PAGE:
Posts Tagged ‘skincare myths’

3 Huge Skincare Myths to Banish Now

Friday, April 10th, 2009

In the quest to get great skin, banish wrinkles, reduce acne, and stay looking young, people will do almost anything from drink mysterious green liquids to buy expensive, exotic products they aren’t sure will work. The good news is getting great skin involves basic things everyone can do like improving your diet, following a skincare routine, and protecting your skin from sun exposure. In the meantime, let’s banish some common myths about skincare so you don’t waste your time and money buying beauty pipe dreams!

Myth #1 - Collagen-infused products help minimize wrinkles


People spend millions of dollars each year on collagen-based products and creams but they are getting taken for a ride. Contrary to popular belief, collagen cannot enter the pores because the actual molecules are not small enough. In order to get any benefit at all, collagen has to be injected under the surface of the skin - so all these creams and lotions are unfortunately a waste. Don’t get taken.

Myth #2 - Unhealthy foods like french fries and chocolate cause breakouts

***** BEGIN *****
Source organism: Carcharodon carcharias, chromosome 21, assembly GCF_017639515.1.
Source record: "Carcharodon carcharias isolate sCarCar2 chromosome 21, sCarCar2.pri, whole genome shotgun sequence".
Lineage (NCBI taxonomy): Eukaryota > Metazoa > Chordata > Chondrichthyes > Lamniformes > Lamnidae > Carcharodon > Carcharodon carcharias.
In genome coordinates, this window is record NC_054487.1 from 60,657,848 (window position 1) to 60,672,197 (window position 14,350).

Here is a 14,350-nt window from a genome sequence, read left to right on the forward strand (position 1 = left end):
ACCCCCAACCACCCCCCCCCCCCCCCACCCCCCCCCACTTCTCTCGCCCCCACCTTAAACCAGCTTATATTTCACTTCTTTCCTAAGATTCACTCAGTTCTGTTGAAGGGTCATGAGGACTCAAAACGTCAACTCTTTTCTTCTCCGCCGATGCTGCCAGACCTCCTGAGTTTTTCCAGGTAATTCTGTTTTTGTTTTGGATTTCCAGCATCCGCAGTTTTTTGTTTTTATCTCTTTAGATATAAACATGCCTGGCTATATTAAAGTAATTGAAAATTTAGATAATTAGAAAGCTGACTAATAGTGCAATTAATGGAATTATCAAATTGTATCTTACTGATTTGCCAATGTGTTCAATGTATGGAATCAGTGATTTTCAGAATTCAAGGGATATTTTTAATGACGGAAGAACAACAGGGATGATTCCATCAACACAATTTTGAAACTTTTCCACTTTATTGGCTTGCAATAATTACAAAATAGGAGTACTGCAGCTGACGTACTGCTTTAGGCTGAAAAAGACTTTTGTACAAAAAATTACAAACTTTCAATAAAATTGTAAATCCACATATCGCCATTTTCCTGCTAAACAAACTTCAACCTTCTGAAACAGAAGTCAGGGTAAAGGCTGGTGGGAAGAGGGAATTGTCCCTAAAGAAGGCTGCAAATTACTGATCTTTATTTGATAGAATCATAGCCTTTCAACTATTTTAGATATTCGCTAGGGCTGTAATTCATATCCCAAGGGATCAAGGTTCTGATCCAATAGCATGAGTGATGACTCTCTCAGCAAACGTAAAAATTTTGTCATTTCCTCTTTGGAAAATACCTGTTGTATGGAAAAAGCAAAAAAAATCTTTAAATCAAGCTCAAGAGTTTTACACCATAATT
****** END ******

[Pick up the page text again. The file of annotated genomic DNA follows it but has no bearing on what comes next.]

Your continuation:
For years people believed that breakouts and acne were caused by a person’s poor diet, but we’ve found out this is untrue. While eating certain foods can absolutely improve one’s skin, eating french fries won’t necessarily lead to a breakout. If you notice you breakout after eating certain foods, by all means, try cutting them out, but don’t jump to the conclusion that food is the reason for your flare ups.

Myth #3 - Vitamin E is good for reducing scars

Whether it’s scars from acne, chicken pox, or childhood accidents, many people think applying Vitamin E creams and oils to their face and skin will help heal and minimize scars when this is simply NOT the case. The irony is Vitamin E is actually a serious and common skin irritant and can cause horrible allergic reactions in people sensitive to it. If you want to reduce scars, apply healing creams without vitamin E for better results.